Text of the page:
The continuous eyebrows, colourful Mexican clothing and the monkey on her shoulder. Mexican artist Frida Kahlo has become a global icon almost seventy years after her death. The Drents Museum in Assen brings together the two most important Frida Kahlo collections from Mexico: not only her art, but also personal items such as a leg prosthesis and her uneven shoes are now coming together.
Maybe Kahlos appearance is even more characteristic than her work. From her self-portraits, she looks at the visitor insidiously, the proud gaze bridged by the famous continuous eyebrow. “Frida Kahlo even added her continuous eyebrows with a black eye pencil in the showcase,” says curator Annemiek Rens.
In addition to works of art, personal belongings such as clothing, jewelry, medicine and medical devices can be seen as corsets. “At Kahlo, life and art are indistinguishable. Theyre overflowing.”
The Mexican Perla Labarthe is firmly about it: Frida Kahlo is an icon for her. As director of Museo Frida Kahlo in Mexico City, based in Frida Kahlos original residential house, she loaned much of the unique collection to the Drents Museum, which can be seen together with the collection of Museo Dolores Olmedo. She looks happy in Assen, happy that the collection is now on display in the Netherlands. “Kahlo was far ahead of her time and determined her own identity. She was self-taught and eager to learn.”
Child polio caused Kahlos one leg to be shorter and thinner than her other leg. At the age of 18 she was on a bus hit by a tram. An iron rod drilled right through her body and the damage was great. She underwent some thirty surgeries throughout her life, wore corsets and had a lot of pain throughout her life.
Yet one could argue that Kahlo, who was planning to become a doctor, would never have become the artist we know today without the accident. Glued to bed and limited in her movements, Frida began painting, at the recommendation of her father. He had a special ass designed and installed a mirror above her bed. Rens: “As a subject, she was always the closest and her own model herself. Moreover, art was a way to express her pain on the canvas. A famous self-portrait is “Self-portrait with Monkey.”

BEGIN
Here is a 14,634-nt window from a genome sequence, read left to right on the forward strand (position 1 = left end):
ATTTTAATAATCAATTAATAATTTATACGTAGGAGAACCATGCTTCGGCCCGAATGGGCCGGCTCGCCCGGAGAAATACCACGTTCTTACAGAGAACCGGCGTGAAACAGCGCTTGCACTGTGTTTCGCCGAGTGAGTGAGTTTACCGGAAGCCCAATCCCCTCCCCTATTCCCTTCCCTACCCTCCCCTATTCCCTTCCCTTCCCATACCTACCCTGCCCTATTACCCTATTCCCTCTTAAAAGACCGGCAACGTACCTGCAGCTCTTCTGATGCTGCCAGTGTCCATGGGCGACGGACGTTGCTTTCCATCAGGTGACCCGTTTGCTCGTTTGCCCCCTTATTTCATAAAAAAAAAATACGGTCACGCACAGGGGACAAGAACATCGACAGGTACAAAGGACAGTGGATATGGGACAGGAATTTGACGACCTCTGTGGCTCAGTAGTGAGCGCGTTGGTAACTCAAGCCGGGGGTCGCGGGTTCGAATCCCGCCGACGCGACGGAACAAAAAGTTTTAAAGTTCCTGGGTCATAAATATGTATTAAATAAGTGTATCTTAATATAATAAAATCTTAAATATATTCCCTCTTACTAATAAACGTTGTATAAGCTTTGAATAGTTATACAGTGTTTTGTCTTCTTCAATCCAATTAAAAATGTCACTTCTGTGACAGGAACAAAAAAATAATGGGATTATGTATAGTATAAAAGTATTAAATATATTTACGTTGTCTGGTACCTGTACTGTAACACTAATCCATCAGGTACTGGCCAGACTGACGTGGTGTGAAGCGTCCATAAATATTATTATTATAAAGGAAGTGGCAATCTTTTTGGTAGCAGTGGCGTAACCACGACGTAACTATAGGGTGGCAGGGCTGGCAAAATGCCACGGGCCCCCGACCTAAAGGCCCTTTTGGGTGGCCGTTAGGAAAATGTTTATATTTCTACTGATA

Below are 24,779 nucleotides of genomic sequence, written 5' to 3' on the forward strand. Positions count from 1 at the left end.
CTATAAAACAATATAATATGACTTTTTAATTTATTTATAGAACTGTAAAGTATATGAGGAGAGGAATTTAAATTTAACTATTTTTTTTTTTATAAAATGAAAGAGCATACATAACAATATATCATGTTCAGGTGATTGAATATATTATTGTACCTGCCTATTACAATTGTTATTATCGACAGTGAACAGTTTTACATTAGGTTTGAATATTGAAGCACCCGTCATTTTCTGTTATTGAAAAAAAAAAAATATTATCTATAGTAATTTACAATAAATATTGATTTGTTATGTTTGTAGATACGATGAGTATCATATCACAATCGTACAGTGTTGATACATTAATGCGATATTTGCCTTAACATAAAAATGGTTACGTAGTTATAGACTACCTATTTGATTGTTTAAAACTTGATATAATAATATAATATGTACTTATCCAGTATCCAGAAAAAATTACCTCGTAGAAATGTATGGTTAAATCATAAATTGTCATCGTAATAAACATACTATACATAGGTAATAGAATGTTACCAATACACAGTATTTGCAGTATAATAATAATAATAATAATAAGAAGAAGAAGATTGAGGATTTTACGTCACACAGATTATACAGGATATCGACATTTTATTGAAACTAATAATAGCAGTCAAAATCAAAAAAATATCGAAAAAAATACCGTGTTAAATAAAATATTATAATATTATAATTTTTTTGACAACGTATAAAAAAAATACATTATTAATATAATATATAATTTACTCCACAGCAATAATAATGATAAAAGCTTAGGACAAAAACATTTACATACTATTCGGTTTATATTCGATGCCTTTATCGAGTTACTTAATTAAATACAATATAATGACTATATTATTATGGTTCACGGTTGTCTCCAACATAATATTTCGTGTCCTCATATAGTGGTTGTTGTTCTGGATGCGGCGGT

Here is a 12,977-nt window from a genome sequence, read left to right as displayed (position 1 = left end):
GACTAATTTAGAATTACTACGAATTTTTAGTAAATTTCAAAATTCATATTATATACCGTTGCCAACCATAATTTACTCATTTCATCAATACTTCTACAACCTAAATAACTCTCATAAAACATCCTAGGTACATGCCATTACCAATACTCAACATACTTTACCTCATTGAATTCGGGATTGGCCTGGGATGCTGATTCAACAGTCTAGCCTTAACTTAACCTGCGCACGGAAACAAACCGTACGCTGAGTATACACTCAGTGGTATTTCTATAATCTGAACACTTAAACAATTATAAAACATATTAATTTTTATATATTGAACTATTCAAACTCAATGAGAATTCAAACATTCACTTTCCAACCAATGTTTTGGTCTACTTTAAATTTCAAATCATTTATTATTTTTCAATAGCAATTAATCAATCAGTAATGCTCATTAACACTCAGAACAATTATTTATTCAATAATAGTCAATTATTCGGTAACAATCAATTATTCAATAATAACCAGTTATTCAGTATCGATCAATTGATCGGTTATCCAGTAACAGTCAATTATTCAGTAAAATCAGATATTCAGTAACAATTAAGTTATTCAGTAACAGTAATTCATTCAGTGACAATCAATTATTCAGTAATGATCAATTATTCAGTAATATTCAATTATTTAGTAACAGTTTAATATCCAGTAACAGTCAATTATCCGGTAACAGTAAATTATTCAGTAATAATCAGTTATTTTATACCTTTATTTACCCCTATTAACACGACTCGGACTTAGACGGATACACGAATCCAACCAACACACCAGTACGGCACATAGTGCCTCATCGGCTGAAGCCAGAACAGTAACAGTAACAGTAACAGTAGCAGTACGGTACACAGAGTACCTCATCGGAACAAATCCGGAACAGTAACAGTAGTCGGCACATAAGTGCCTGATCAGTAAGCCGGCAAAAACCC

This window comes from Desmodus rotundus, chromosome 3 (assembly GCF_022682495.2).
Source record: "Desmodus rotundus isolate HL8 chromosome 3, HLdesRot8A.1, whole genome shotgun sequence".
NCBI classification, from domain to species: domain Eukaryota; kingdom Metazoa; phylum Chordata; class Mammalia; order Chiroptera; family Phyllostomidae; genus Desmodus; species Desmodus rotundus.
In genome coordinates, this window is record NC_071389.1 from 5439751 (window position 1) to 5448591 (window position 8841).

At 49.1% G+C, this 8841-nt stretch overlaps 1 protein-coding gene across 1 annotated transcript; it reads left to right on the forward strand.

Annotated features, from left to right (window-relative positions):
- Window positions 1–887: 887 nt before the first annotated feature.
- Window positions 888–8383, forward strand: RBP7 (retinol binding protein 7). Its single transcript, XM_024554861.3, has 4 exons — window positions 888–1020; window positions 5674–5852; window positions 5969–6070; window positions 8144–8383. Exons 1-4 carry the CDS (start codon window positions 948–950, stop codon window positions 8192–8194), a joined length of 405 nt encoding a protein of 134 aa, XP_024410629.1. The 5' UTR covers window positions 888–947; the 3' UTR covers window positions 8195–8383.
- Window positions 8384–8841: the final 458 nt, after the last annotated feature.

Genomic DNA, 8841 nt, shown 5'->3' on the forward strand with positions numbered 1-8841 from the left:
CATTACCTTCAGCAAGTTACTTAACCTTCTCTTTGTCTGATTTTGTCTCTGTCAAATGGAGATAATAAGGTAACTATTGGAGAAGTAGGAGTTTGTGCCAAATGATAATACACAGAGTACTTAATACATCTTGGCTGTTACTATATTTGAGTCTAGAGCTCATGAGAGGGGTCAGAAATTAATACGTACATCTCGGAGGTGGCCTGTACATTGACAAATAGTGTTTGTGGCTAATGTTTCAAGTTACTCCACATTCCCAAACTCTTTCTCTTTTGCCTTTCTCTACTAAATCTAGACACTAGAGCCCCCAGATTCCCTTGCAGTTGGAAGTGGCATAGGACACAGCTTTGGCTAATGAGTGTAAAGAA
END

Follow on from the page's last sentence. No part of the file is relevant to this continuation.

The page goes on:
The choice to show her work to world-renowned artist Diego Rivera was life-defining. She married him within a year. Labarthe: “They encouraged each other to create interesting art. It was a rather intense couple.” Her health issues didnt stop Frida from having a turbulent love life.
The Broken Column
A key piece in Kahlos work is The Broken Column, where she portrays herself naked with one of those corsets and a broken column as the backbone. It hurts almost physically to watch it. Although curator Rens has been familiar with Kahlos work for many years, once this painting was in the room together with the conscious corset, she was very impressed.
“She literally exposes herself to us and shows that her spine and her body are crumbling. The tears flow down her cheeks and at the same time you see a very powerful person standing with an uneventful strong gaze. Its special how she combines her pain with strength.”
Often the powerful Frida Kahlo is labeled feminist, activist and queer as well, because she was known to have relationships with both men and women in addition to her marriage with her great love Diego Rivera. But thats how far program maker Cathelijne Blok doesnt want to go, “because we might label her properties from current affairs.”
Blok made a podcast about the artist, who was far ahead of her time as far as she is concerned, also in her choice of subject matter. “I find it extremely special that in the painting Henry Ford Hospital (1932) she paints so openly about her miscarriage and shares her pain.” Frida Kahlo had a wish for children, but a pregnancy would put her health at risk too much.
“It is of course idiotic that so many years after Fridas work there is still a taboo on topics such as abortion, miscarriages, wanting to get pregnant and who you fall for. With her art, Frida Kahlo has really fought to make that public.”
Perla Labarthe also doubts whether Frida Kahlo had called himself a feminist. “She was mainly trying to be herself, something you might call feminist. She decided what life she wanted to live. She was able to translate her physical limitations and pain into beautiful works of art. That power is still a great source of inspiration for many people.”
Viva la Frida! will be on display at the Drents Museum in Assen from 8 October.